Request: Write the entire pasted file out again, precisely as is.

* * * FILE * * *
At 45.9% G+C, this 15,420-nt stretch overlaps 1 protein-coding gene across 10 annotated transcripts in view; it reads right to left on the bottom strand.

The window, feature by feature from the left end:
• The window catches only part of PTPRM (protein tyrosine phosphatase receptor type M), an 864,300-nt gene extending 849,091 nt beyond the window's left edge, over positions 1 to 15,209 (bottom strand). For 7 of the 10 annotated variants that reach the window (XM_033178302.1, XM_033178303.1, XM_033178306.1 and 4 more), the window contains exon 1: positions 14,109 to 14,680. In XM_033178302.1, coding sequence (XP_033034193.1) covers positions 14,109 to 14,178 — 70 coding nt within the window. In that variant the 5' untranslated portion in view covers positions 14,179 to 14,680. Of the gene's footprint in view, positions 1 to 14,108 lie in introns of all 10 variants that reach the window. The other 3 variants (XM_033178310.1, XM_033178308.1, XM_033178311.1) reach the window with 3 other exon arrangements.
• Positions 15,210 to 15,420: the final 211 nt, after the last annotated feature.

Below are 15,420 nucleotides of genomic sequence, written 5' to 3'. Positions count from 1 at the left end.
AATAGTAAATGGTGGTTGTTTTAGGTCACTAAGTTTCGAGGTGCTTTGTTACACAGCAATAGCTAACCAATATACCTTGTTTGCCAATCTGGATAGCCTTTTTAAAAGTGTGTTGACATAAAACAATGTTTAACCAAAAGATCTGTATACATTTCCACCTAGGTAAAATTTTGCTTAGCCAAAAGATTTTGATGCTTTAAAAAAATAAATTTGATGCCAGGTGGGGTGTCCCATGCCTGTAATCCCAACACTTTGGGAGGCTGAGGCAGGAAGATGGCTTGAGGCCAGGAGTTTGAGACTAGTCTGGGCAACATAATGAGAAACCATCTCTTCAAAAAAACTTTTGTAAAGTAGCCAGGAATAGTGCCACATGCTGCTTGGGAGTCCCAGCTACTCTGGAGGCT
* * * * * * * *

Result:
At 45.9% G+C, this 15,420-nt stretch overlaps 1 protein-coding gene across 10 annotated transcripts in view; it reads right to left on the bottom strand.

The window, feature by feature from the left end:
• The window catches only part of PTPRM (protein tyrosine phosphatase receptor type M), an 864,300-nt gene extending 849,091 nt beyond the window's left edge, over positions 1 to 15,209 (bottom strand). For 7 of the 10 annotated variants that reach the window (XM_033178302.1, XM_033178303.1, XM_033178306.1 and 4 more), the window contains exon 1: positions 14,109 to 14,680. In XM_033178302.1, coding sequence (XP_033034193.1) covers positions 14,109 to 14,178 — 70 coding nt within the window. In that variant the 5' untranslated portion in view covers positions 14,179 to 14,680. Of the gene's footprint in view, positions 1 to 14,108 lie in introns of all 10 variants that reach the window. The other 3 variants (XM_033178310.1, XM_033178308.1, XM_033178311.1) reach the window with 3 other exon arrangements.
• Positions 15,210 to 15,420: the final 211 nt, after the last annotated feature.

Below are 15,420 nucleotides of genomic sequence, written 5' to 3'. Positions count from 1 at the left end.
AATAGTAAATGGTGGTTGTTTTAGGTCACTAAGTTTCGAGGTGCTTTGTTACACAGCAATAGCTAACCAATATACCTTGTTTGCCAATCTGGATAGCCTTTTTAAAAGTGTGTTGACATAAAACAATGTTTAACCAAAAGATCTGTATACATTTCCACCTAGGTAAAATTTTGCTTAGCCAAAAGATTTTGATGCTTTAAAAAAATAAATTTGATGCCAGGTGGGGTGTCCCATGCCTGTAATCCCAACACTTTGGGAGGCTGAGGCAGGAAGATGGCTTGAGGCCAGGAGTTTGAGACTAGTCTGGGCAACATAATGAGAAACCATCTCTTCAAAAAAACTTTTGTAAAGTAGCCAGGAATAGTGCCACATGCTGCTTGGGAGTCCCAGCTACTCTGGAGGCT